Count the flats

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Noah Count

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      This exercise is a good reminder of how many flats there are in the keys with flats.  Flat keys cycle down a 5th, and sharp keys cycle up a 5th, from C, which has no flats or sharps.  Up a 5th from C is G, which has one sharp.  A 5th up from G is D with 2 sharps, and so forth.  This tune flows down the flats' side (counterclockwise) of the cycle of fifths.  If you sing, "There's 1, there's 2, there's 3, there's 4, there's 5, there's 6, but shoudn't be 7" to the bass line, the note you're on when you sing the number will be the key that has that number of flats.  It also snickers that a B should be written with 5 sharps instead of 7 flats.  Another tip here is:  in notation, the name of the flat key is the next to the last flat in the signature (reading left to right), keeping in mind that F is the key with only one flat.  Does that sound like the language used in instructions to build the stuff we buy?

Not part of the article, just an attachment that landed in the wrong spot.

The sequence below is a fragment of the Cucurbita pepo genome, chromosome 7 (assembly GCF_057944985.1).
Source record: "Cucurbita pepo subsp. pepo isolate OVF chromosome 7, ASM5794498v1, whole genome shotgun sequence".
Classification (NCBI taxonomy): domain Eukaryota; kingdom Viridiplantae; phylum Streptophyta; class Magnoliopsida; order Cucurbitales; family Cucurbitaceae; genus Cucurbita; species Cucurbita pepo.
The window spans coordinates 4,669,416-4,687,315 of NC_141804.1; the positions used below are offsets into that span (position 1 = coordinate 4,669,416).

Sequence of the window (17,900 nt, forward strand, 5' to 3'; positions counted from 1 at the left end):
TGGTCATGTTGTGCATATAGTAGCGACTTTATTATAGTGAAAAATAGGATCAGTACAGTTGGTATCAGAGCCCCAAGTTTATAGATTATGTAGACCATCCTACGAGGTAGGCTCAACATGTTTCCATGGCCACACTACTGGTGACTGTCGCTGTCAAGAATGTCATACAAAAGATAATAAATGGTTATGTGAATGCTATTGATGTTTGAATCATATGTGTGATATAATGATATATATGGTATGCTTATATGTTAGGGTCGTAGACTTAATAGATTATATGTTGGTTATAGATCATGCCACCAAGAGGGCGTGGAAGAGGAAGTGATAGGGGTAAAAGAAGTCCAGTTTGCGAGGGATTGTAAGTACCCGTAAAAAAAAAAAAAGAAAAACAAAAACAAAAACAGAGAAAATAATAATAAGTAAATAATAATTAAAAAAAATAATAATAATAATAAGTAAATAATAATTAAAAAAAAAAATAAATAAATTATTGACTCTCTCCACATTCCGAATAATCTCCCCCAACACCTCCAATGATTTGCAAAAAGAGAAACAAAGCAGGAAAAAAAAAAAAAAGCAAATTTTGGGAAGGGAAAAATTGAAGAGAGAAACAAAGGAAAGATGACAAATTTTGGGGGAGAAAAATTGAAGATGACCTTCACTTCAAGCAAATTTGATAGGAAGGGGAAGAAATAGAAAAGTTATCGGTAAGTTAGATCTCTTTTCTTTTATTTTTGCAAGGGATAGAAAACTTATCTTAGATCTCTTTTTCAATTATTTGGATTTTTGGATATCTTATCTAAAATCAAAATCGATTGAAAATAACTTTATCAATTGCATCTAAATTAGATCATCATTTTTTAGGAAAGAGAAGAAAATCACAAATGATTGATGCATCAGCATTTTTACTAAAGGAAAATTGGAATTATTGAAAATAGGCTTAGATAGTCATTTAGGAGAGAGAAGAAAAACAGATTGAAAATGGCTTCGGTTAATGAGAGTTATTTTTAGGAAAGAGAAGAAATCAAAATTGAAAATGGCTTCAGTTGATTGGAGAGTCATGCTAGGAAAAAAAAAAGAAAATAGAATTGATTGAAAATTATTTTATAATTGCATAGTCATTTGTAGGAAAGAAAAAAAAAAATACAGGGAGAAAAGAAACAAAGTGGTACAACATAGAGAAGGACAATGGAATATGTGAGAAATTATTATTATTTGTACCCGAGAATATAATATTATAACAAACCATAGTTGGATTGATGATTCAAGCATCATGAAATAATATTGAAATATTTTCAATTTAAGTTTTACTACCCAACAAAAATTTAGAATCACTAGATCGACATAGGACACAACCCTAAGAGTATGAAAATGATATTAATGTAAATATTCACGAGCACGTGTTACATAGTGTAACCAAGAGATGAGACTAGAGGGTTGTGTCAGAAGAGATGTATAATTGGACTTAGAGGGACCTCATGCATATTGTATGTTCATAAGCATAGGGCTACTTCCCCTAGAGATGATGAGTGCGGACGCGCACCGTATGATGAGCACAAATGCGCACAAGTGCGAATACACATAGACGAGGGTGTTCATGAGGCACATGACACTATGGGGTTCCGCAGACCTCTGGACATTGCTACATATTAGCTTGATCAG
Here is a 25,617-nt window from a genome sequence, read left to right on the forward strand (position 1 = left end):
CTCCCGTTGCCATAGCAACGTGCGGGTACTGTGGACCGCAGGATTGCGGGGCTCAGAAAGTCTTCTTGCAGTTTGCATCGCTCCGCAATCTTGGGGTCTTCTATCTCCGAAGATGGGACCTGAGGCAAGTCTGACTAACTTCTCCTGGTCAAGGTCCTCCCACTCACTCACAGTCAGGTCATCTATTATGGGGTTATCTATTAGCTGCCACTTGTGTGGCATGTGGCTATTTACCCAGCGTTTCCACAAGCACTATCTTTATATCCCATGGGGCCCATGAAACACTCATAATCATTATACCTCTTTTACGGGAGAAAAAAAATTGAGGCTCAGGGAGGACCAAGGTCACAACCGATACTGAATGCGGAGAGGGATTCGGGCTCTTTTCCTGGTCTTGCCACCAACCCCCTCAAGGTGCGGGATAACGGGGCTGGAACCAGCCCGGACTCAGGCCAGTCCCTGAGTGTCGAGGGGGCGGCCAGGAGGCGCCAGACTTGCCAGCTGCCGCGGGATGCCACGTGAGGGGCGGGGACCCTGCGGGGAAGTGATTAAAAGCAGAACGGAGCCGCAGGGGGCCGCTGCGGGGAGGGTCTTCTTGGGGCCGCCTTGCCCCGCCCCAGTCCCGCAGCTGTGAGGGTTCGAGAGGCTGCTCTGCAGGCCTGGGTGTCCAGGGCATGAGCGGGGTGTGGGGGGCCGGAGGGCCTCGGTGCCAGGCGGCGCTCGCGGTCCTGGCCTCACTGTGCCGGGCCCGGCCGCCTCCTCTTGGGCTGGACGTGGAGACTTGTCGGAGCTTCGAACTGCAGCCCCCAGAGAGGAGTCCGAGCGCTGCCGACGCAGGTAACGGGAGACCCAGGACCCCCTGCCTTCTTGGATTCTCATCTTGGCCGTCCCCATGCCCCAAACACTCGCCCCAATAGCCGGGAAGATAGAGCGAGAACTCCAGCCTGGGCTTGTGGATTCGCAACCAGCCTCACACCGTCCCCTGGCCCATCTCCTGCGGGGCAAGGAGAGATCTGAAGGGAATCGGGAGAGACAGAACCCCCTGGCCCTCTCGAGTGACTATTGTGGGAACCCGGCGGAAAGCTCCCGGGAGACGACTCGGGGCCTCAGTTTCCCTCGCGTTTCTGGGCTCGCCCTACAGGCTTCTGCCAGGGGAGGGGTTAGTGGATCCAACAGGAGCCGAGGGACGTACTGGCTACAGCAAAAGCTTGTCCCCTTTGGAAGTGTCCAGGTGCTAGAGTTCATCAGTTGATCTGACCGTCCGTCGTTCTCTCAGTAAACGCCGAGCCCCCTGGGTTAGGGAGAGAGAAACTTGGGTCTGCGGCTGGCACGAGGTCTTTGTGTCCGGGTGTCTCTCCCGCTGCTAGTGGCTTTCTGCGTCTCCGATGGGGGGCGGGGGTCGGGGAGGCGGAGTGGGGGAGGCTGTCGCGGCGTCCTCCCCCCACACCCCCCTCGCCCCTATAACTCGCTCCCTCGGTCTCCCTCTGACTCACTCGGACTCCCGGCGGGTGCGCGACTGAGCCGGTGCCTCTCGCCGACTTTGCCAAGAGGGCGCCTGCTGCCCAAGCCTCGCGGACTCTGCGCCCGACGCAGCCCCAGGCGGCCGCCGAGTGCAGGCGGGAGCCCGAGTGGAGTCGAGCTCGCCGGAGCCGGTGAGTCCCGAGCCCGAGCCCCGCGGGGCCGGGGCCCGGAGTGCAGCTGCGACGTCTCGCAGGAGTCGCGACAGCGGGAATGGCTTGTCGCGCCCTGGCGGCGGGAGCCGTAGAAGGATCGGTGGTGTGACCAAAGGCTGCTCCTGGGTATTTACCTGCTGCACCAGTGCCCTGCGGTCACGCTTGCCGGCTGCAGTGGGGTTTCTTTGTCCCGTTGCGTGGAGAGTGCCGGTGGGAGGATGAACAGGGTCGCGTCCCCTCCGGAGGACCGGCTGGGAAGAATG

Even if you already know what flats go where, or you don't much care, this clyp could have some challenges for you, especially at 130 bpm.  Let me know if you'd like a specially made version of any of these clypse.

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